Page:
In Medical Testing, What Is TIBC?

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  • Written By: M. DePietro
  • Edited By: W. Everett
  • Last Modified Date: 12 August 2019
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TIBC stands for total iron binding capacity. Although it is not the only test done, it is used to measure iron levels in the body. It is ordered if iron deficiency is a possibility, or if an iron overload may be occurring. The procedure is considered a simple laboratory test. It is performed by drawing a blood sample from a vein and having it analyzed in the lab.

It is important to understand the total iron binding capacity is not the concentration of iron in the blood. That measurement is obtained from a serum iron test. In the blood, iron is carried by the protein transferrin. The TIBC measures how well the protein binds to the iron. Usually both the serum iron test and total iron binding capacity are ordered to have an accurate measurement of iron levels.

A normal total iron binding capacity is 240-450 micrograms per deciliter(mcg/dL). If the levels of iron in the blood are lower than normal, the TIBC will be higher than normal. If the amount of iron in the blood is higher than normal, the TIBC is lower than normal.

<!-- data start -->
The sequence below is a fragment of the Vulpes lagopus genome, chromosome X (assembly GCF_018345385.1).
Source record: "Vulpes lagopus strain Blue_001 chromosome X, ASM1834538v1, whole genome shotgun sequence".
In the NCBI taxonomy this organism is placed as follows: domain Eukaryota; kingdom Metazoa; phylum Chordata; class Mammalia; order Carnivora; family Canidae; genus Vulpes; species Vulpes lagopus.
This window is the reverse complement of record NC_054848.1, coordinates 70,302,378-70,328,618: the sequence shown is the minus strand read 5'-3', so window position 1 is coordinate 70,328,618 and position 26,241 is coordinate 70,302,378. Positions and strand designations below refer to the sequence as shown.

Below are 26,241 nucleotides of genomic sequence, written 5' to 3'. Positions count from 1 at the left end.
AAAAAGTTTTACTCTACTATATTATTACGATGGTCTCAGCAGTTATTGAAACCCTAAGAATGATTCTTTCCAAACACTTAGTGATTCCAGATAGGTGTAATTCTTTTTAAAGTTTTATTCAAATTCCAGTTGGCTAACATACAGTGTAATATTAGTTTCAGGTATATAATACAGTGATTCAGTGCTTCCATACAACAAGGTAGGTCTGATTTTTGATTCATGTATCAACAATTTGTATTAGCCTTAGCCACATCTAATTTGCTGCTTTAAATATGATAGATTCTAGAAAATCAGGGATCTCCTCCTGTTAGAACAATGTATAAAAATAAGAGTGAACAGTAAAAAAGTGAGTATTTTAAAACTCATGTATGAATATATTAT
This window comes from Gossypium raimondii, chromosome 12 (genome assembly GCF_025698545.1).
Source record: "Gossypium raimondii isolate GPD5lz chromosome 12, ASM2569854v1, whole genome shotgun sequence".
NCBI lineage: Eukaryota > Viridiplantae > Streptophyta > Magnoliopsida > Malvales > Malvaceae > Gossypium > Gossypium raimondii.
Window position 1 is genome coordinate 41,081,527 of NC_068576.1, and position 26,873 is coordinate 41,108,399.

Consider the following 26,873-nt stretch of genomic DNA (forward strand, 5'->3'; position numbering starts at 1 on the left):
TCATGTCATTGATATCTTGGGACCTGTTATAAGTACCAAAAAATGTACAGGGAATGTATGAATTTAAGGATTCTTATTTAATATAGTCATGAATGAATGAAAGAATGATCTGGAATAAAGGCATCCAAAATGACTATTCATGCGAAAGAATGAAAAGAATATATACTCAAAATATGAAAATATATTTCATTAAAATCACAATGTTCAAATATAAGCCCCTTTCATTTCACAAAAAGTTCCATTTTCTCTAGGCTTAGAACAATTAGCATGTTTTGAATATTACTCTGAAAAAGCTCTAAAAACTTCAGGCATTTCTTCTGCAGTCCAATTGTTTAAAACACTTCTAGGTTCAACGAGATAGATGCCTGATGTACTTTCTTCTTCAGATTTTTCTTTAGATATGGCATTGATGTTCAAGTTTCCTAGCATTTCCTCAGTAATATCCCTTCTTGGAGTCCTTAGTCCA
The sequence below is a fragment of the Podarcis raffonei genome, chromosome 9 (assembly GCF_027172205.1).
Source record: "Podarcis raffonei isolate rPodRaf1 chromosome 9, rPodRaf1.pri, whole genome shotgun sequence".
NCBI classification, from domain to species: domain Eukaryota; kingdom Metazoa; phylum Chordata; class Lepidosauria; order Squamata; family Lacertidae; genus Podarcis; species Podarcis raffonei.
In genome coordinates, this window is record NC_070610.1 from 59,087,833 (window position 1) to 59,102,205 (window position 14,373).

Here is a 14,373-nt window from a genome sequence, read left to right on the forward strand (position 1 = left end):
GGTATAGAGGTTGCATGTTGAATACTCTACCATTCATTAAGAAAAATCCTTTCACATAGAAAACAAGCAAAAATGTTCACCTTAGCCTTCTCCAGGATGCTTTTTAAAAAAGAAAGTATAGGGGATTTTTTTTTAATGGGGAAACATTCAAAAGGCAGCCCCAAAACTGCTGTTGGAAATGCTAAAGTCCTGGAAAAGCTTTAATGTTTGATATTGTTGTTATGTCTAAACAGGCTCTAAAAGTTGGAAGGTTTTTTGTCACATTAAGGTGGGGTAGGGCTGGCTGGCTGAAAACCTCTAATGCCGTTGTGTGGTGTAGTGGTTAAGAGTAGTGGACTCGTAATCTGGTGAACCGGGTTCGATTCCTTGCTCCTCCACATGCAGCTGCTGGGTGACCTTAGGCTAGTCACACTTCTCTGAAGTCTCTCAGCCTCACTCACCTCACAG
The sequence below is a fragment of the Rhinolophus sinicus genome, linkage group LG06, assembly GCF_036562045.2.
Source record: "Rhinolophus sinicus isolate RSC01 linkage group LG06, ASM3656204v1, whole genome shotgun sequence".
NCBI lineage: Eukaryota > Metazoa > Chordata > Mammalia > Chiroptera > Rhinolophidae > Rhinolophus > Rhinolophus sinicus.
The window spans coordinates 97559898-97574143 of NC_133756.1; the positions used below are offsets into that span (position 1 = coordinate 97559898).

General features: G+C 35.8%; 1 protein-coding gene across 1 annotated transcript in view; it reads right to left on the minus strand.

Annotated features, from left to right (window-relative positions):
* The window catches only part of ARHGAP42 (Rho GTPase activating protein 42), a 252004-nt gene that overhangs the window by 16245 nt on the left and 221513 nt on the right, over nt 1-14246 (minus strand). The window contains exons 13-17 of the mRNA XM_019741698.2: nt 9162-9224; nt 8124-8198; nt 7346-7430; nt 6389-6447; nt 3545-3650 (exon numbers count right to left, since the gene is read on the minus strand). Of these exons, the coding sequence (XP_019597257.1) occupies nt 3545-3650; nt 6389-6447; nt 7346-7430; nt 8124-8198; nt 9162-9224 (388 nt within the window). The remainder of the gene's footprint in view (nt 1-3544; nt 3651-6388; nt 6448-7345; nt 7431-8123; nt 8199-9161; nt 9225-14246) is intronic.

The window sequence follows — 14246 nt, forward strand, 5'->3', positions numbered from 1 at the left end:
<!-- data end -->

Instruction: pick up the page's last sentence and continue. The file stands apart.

There are several causes of abnormal results. Elevated TIBC and low iron levels are usually caused by anemia. If a patient has symptoms of anemia, such as weakness, headaches, and fatigue, a TIBC will usually be ordered. Iron in the body can also become low during the end of pregnancy, and the test may be recommended. Higher than normal iron levels, causing a low TIBC may be caused by medical conditions, such as liver disease, sickle cell anemia, and malnutrition.

Results may not always be accurate with only a total iron binding capacity test. Inflammation in the body can lead to lower-than-normal results. Certain medications, such as birth control pills, may also interfere with the results. In some cases, results may also be normal even when abnormal conditions are present, such as in iron poisoning.

The only special preparation before a total iron binding capacity test is to refrain from eating or drinking anything for eight hours before the test. The test is performed similarly to other blood draws. A needle is inserted into the vein, obtaining a small amount of blood.

There are very few risks for the procedure. As with other blood draws, complications are rare. Very rarely, an infection can develop at the puncture site or excessive blood can pool, causing swelling.


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